Pre-approved accessory units streamline small-scale infill
Seattle, which adopted one of the nation’s most progressive accessory dwelling unit (ADU) ordinances for cities, has taken this idea a step further by streamlining plans and designs that work.
In late 2019, Seattle approved an ordinance that allows up to two ADUs on single-family lots, which make up the majority of lots in the city. Simultaneously, new houses are limited to 2,500 square feet, which means that it is attractive to build an ADU rather than tear down an old house and build a McMansion that takes up most of a lot.
More recently, the city made it easier for homeowners to build these units with good design by offering pre-approved plans that are inexpensive to purchase from different architects. The city calls ADUs “backyard cottages.”
Ten basic ADU designs have been pre-approved. Many have multiple configurations, which amount to dozens of different designs. These can be further individualized with materials and color.
The pre-approved ADUs could face an alley, or just be placed in the backyard with access from the front, depending on the situation. Seattle has alleys, but not everywhere. Many of the units are designed for either condition.
The plans cost about $1,000 each—an attainable fee for most homeowners. That fee comes with the assurance that the plan is approved by the city, which demystifies the process for people who have never built anything.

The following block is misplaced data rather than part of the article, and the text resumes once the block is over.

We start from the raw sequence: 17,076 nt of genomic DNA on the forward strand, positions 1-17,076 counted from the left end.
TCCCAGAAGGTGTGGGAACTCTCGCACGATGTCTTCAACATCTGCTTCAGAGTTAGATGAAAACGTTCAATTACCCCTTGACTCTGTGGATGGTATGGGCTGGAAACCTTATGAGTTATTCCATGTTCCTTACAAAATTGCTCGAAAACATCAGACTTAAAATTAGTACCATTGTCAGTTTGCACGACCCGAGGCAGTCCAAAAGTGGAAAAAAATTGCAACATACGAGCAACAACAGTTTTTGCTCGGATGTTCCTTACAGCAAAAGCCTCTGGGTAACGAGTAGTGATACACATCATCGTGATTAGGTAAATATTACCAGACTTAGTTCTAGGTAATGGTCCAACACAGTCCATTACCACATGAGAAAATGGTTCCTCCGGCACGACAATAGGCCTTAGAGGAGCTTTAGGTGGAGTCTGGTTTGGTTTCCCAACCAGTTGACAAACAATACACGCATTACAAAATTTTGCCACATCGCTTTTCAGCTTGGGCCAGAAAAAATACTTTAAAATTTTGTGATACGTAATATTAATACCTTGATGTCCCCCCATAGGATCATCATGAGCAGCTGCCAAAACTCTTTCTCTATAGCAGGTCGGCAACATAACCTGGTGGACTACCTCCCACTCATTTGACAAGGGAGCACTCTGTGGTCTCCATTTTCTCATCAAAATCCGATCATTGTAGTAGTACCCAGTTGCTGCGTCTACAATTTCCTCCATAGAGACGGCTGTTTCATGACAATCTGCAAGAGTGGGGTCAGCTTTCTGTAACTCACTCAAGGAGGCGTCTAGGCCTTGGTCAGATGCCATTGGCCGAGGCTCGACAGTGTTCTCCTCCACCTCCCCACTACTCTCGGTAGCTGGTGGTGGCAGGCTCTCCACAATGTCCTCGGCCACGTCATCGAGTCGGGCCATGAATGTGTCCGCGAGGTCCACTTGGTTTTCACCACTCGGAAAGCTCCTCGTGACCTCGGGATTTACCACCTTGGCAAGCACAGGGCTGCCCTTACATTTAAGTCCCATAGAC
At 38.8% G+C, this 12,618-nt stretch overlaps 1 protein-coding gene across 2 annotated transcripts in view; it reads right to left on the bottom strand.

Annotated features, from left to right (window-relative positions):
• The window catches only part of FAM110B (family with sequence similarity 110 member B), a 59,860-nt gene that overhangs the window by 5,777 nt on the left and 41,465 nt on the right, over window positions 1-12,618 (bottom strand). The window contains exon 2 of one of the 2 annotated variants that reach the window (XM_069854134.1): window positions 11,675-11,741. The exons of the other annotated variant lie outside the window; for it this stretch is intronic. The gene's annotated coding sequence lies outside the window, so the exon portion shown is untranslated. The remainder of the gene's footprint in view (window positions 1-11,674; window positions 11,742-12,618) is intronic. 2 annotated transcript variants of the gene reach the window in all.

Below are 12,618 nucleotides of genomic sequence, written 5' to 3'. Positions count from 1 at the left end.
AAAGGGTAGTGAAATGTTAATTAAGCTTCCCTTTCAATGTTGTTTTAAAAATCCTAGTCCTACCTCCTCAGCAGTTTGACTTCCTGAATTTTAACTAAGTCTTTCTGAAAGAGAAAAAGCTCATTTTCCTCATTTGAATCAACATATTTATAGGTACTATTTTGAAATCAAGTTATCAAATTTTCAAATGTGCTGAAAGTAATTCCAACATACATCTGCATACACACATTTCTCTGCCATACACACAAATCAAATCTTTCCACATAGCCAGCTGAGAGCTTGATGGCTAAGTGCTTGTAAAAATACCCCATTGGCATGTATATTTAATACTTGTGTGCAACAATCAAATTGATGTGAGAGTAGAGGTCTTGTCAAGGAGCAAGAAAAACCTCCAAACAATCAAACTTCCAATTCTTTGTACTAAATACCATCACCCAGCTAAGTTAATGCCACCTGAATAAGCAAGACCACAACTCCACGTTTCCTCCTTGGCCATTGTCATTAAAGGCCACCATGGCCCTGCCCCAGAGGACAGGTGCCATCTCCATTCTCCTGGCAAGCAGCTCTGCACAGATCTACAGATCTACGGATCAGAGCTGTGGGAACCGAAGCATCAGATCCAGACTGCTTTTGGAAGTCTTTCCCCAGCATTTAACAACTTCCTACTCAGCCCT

The sizes of the plans range from 288 square feet to 1,000 square feet. Most are from 500 to 600 square foot. Some of the units are single-floor horizontal, and others are more vertical. One unit sits on a 300 square foot base, but has two floors and a loft space. There are efficiency units, and one- and two-bedroom plans.
Most of the units have a somewhat modern style, but that is common in the Pacific Northwest.
The idea of a municipality offering pre-approved plans for small-scale infill development offers potential for revitalization of communities of all sizes. The Seattle pre-approved ADU plans are conceptually similar to Pattern Zones, where urban houses of various types are pre-approved for specific areas of a city.
New urban architect Brian O’Looney, author of Increments of Neighborhood, says that pre-approved plans for varied building types have the potential to change how the public thinks about infill development. Such policies address design from a typological point of view.